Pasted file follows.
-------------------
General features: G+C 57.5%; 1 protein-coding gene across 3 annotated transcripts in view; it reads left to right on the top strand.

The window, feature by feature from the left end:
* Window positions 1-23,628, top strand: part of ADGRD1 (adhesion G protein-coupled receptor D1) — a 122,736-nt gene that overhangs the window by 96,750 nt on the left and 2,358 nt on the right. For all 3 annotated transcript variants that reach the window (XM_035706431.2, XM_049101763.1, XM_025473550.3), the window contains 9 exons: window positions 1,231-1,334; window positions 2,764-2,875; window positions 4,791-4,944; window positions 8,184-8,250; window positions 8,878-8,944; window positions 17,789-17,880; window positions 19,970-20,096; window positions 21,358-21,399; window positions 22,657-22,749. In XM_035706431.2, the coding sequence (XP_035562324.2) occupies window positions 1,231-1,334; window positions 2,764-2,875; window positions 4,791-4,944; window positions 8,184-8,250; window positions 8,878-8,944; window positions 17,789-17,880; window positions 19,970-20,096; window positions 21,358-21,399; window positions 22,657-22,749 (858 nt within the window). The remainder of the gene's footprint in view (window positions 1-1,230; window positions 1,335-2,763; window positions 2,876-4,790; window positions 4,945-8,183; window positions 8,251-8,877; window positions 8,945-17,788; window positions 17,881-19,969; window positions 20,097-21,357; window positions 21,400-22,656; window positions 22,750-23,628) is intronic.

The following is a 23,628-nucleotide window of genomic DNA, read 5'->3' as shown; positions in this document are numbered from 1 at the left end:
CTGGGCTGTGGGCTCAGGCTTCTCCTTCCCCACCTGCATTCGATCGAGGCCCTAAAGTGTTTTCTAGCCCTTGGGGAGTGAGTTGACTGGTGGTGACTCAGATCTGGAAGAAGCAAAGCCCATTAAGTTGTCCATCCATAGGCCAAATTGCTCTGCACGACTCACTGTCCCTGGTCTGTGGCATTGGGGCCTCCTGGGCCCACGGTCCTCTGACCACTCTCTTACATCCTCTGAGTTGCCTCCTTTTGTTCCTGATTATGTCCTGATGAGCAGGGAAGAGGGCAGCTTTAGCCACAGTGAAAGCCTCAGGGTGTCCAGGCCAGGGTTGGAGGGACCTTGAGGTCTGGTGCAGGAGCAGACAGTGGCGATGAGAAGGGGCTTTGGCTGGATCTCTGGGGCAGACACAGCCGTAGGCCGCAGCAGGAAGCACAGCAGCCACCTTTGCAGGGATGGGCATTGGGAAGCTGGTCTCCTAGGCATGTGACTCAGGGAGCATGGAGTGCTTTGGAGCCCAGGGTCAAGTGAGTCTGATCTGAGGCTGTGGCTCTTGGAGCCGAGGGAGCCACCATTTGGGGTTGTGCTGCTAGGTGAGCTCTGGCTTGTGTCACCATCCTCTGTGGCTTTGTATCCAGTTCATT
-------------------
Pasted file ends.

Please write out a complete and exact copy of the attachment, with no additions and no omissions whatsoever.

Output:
General features: G+C 57.5%; 1 protein-coding gene across 3 annotated transcripts in view; it reads left to right on the top strand.

The window, feature by feature from the left end:
* Window positions 1-23,628, top strand: part of ADGRD1 (adhesion G protein-coupled receptor D1) — a 122,736-nt gene that overhangs the window by 96,750 nt on the left and 2,358 nt on the right. For all 3 annotated transcript variants that reach the window (XM_035706431.2, XM_049101763.1, XM_025473550.3), the window contains 9 exons: window positions 1,231-1,334; window positions 2,764-2,875; window positions 4,791-4,944; window positions 8,184-8,250; window positions 8,878-8,944; window positions 17,789-17,880; window positions 19,970-20,096; window positions 21,358-21,399; window positions 22,657-22,749. In XM_035706431.2, the coding sequence (XP_035562324.2) occupies window positions 1,231-1,334; window positions 2,764-2,875; window positions 4,791-4,944; window positions 8,184-8,250; window positions 8,878-8,944; window positions 17,789-17,880; window positions 19,970-20,096; window positions 21,358-21,399; window positions 22,657-22,749 (858 nt within the window). The remainder of the gene's footprint in view (window positions 1-1,230; window positions 1,335-2,763; window positions 2,876-4,790; window positions 4,945-8,183; window positions 8,251-8,877; window positions 8,945-17,788; window positions 17,881-19,969; window positions 20,097-21,357; window positions 21,400-22,656; window positions 22,750-23,628) is intronic.

The following is a 23,628-nucleotide window of genomic DNA, read 5'->3' as shown; positions in this document are numbered from 1 at the left end:
CTGGGCTGTGGGCTCAGGCTTCTCCTTCCCCACCTGCATTCGATCGAGGCCCTAAAGTGTTTTCTAGCCCTTGGGGAGTGAGTTGACTGGTGGTGACTCAGATCTGGAAGAAGCAAAGCCCATTAAGTTGTCCATCCATAGGCCAAATTGCTCTGCACGACTCACTGTCCCTGGTCTGTGGCATTGGGGCCTCCTGGGCCCACGGTCCTCTGACCACTCTCTTACATCCTCTGAGTTGCCTCCTTTTGTTCCTGATTATGTCCTGATGAGCAGGGAAGAGGGCAGCTTTAGCCACAGTGAAAGCCTCAGGGTGTCCAGGCCAGGGTTGGAGGGACCTTGAGGTCTGGTGCAGGAGCAGACAGTGGCGATGAGAAGGGGCTTTGGCTGGATCTCTGGGGCAGACACAGCCGTAGGCCGCAGCAGGAAGCACAGCAGCCACCTTTGCAGGGATGGGCATTGGGAAGCTGGTCTCCTAGGCATGTGACTCAGGGAGCATGGAGTGCTTTGGAGCCCAGGGTCAAGTGAGTCTGATCTGAGGCTGTGGCTCTTGGAGCCGAGGGAGCCACCATTTGGGGTTGTGCTGCTAGGTGAGCTCTGGCTTGTGTCACCATCCTCTGTGGCTTTGTATCCAGTTCATT